Shoah survivor, noted French author to visit St. Louis

By David Baugher, Special to the Jewish Light

A prominent author, activist and survivor of the Warsaw Ghetto will lecture in St. Louis later this month as part of an annual event at the Brodsky Library.

Marek Halter, author of more than 20 books, will speak at 7:30 p.m. Thursday, March 31 about “The Jewish Odyssey: Four Millennia in One Lecture.” The title is related to his New York Times bestselling “The Jewish Odyssey,” which will be the focus of his remarks at the annual Lazaroff Lecture.

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“We were very fortunate to get such a famous author as our lecturer,” said Barbara Raznick, director of the Brodsky Library.

Neal Sokol, a local resident who helped to bring Halter to town, said it was a rare opportunity for St. Louisans to see a writer of Halter’s caliber. Other cities on his North American tour include New York, Los Angeles, Toronto and Montreal.

“This is the lone Midwestern stop on his tour,” Sokol said, adding that Halter is a much-sought-after speaker who has appeared on television outlets such as France24 and “The Charlie Rose Show.”

“When it was brought to my attention that he was available to speak about his odyssey, his understanding of the Jewish experience, I thought that was an exceptional opportunity for the Jewish community in St. Louis and the community in general to hear one of the leading figures in world Jewry speak,” Sokol said. “I think they’ll be moved and inspired by a master storyteller who has a rich and complex understanding of the Jewish experience and history.”

The Polish-born Halter who also spent time in Russia and Uzbekistan before moving to France, is more than an author. He once studied pantomime with Marcel Marceau and gained international recognition as a painter. In the late 1960s, he founded the International Committee for a Negotiated Peace Agreement in the Near East, a demonstration of an ongoing passion to peace activism. In the early 1990s, he worked with Israelis and Palestinians during negotiations.

His works include a best-selling trilogy about the women of the Bible.

Speaking via email from Paris with answers translated from French and forwarded by Sokol, Halter said he was looking forward to his visit to St. Louis, which would mark his first time in the city.

“To come to speak in St Louis, a city built by Frenchmen and whose name is that of a French king is quite amusing for a Polish Jewish writer who writes and dreams in French,” he said.

Halter said he considers himself to be a storyteller and, in that respect, part of an ancient Biblical tradition.

“While a writer writes first and foremost for themselves, a storyteller, for his part, addresses first and foremost others,” he said. “The result of both these practices may be the same, a book. The method however is different.”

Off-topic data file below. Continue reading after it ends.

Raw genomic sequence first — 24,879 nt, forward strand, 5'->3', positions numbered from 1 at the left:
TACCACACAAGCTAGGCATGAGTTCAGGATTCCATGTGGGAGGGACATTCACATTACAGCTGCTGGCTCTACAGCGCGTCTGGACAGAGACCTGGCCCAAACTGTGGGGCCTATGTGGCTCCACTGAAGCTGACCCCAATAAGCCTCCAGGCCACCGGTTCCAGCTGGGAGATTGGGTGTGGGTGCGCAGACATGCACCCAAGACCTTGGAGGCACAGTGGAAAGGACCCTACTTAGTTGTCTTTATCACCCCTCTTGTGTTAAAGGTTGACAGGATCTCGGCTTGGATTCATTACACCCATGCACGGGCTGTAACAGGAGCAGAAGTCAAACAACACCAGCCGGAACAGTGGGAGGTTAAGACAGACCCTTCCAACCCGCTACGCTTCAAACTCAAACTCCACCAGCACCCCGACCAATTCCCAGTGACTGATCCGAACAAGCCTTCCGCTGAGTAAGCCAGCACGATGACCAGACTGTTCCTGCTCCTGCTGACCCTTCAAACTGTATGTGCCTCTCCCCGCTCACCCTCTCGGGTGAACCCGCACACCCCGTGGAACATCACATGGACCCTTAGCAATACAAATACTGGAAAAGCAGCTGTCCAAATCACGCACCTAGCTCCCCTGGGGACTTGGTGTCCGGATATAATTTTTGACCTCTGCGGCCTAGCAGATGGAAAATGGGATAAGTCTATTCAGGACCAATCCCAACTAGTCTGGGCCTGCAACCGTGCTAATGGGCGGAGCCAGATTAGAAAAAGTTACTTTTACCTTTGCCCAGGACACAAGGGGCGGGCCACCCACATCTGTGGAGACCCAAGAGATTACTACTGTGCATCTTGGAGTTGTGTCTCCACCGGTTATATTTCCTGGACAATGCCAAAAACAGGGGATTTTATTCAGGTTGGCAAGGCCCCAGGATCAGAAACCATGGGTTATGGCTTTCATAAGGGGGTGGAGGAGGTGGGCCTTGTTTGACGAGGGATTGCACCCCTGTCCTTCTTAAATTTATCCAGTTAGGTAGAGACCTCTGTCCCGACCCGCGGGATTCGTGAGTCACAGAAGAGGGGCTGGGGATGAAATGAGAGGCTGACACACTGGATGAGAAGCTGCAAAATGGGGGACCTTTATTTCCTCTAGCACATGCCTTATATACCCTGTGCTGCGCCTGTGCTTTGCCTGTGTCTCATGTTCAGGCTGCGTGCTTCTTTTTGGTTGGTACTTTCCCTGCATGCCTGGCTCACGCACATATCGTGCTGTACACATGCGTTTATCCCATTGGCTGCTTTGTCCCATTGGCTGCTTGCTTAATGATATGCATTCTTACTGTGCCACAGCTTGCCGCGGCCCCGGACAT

Halter said he was very young while in the Warsaw Ghetto but did take certain things away from the experience.

“The memory of the first dead deeply affected me,” he said. “The fact that we were able to escape thanks to two Polish Catholics made me discover very early that man can be generous too.”

He said he later dedicated a film in remembrance of those individuals as well as others who risked their lives to help save thousands of others.

“Today they are called Righteous Among the Nations,” he said. “And I try, in every conflict around the world, to give them as examples.”

He said he believes that the Jewish experience can have lessons for the world as a whole.

“Rooted, like all peoples, in a land but also in the Book, the Jewish people, more than any other human group, fits into the history of other peoples,” he said. “One just has to recount the history of the Jewish Diaspora since the Sumerian Empire four thousand years ago until today in order to get a glimpse of the history of humanity.”

Halter said that it was difficult to quantify what he hoped his listeners and readers might take away from his works and lectures.

“Any encounter between a writer and their audience is an adventure,” he said, “an adventure for the audience and for the speaker himself.”

The Lazaroff Lecture is funded by the Morris and Ann Lazaroff Endowment and is co-sponsored by the St. Louis Post-Dispatch, Hilton Homewood Suites Chesterfield and the Holocaust Museum and Learning Center in Memory of Gloria M. Goldstein.

Annual Lazaroff Lecture

What: Brodsky Library’s Annual Lazaroff Lecture will feature author and master Yiddish storyteller Marek Halter

When: 7:30 p.m. Thursday, March 31

Where: Brodsky Library, Jewish Federation Kopolow Building, 12 Millstone Campus Drive

How much: $7 but cost waived for friends of the library.

More info: A reception will follow at the conclusion of the event. Reservations are required by March 30. Call 314-442-3720 or email to [email protected] for more information.